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Chapter 1

# OMIS 2010 Chapter Notes - Chapter 1: Pie Chart, Bar Chart, Level Of Measurement

Department
Operations Management and Information System
Course Code
OMIS 2010
Professor
Alan Marshall
Chapter
1

This preview shows pages 1-3. to view the full 24 pages of the document. Chapter 1
Descriptive Statistics
Deals with methods of organizing, summarizing, and presenting data in a convenient and
informative way
Forms:
graphical techniques for easy extraction of useful information (Histogram)
Numerical techniques to describe different features of data
Actual technique depends on the specific information that we would like to extract
Measure of central location (Mode, mean, median)
Measure of variability (Range)
Inferential Statistics
Is a body of methods used to draw conclusions or inferences about characteristics of population
based on sample data
A sample that is only a small fraction of the size of the population can lead to correct inferences
only a certain percentages of the time
1.1 Key Statistical Concepts
Population
Is the group of all items of interest to a statistics practitioner
Descriptive measure: parameter
represents the information we need (in most applications)
Sample
Set of data drawn from a studied population
Descriptive measure: Statistic
Used to make inferences about parameter
Statistical Inference
Process of making an estimate, prediction, or decision about a population based on sample data
Populations = almost always VERY large, impractical to investigate each member
Easier and cheaper to take sample from population and draw conclusions or make estimates
Not always correct
Thus statistical inference measure of reliability
Confidence level: proportion of times that an estimating procedure will be correct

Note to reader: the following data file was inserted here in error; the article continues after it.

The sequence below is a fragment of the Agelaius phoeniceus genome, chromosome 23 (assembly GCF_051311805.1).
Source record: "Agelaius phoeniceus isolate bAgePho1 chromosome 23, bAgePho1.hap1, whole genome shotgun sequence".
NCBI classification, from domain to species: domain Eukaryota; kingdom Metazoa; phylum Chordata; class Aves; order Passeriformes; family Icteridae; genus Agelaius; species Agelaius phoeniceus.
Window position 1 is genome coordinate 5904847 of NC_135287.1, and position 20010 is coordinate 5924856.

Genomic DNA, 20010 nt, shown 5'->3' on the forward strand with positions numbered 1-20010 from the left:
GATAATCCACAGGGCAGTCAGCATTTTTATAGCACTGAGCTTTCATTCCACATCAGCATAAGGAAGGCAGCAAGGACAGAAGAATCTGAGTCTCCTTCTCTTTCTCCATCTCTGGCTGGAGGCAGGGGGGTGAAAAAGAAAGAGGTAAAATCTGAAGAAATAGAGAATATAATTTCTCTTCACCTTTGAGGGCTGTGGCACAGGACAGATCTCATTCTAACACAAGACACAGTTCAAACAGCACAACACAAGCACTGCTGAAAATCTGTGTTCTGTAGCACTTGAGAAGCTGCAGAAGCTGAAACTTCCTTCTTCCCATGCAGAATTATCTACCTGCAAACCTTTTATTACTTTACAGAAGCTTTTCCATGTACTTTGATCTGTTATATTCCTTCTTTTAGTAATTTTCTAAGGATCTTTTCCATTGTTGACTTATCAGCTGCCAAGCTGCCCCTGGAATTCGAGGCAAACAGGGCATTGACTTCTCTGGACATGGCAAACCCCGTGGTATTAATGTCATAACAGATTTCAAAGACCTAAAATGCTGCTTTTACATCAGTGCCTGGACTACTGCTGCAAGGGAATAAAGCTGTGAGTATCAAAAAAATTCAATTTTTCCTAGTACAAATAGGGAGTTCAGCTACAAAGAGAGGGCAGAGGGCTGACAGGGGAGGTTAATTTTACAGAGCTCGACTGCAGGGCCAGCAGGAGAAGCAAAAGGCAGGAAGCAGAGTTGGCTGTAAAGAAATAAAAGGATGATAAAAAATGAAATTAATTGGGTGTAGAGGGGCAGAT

Significance level: Measures how frequently the conclusion will be wrong

Only pages 1-3 are available for preview. Some parts have been intentionally blurred. Chapter 2
2.1 Types of Data and Information
Variable: Some characteristic of a population or sample
Varies from person to person, thus the name
Values of the variable: Possible observations of the variable
Data: Observed values of a variable (Plural form of datum)
Three types
Interval: Real numbers, referred to as quantitative or numerical
Nominal: Categories, also called qualitative or categorical
Ordinal: Appear to be nominal, but order of their values has meaning, and thus must be
maintained.
Magnitude no important, as long as they are in order
Difference between ordinal and interval:
Intervals or differences between values of interval are consistent and meaningful (can
calculate or interpret), while the intervals or differences between ordinal values hold no
meaning (cannot calculate or interpret)
Calculations for Types of Data
Interval Data
All calculations are permitted
Nominal Data
Cannot perform any calculations
Calculations based on codes used to store this type of data are meaningless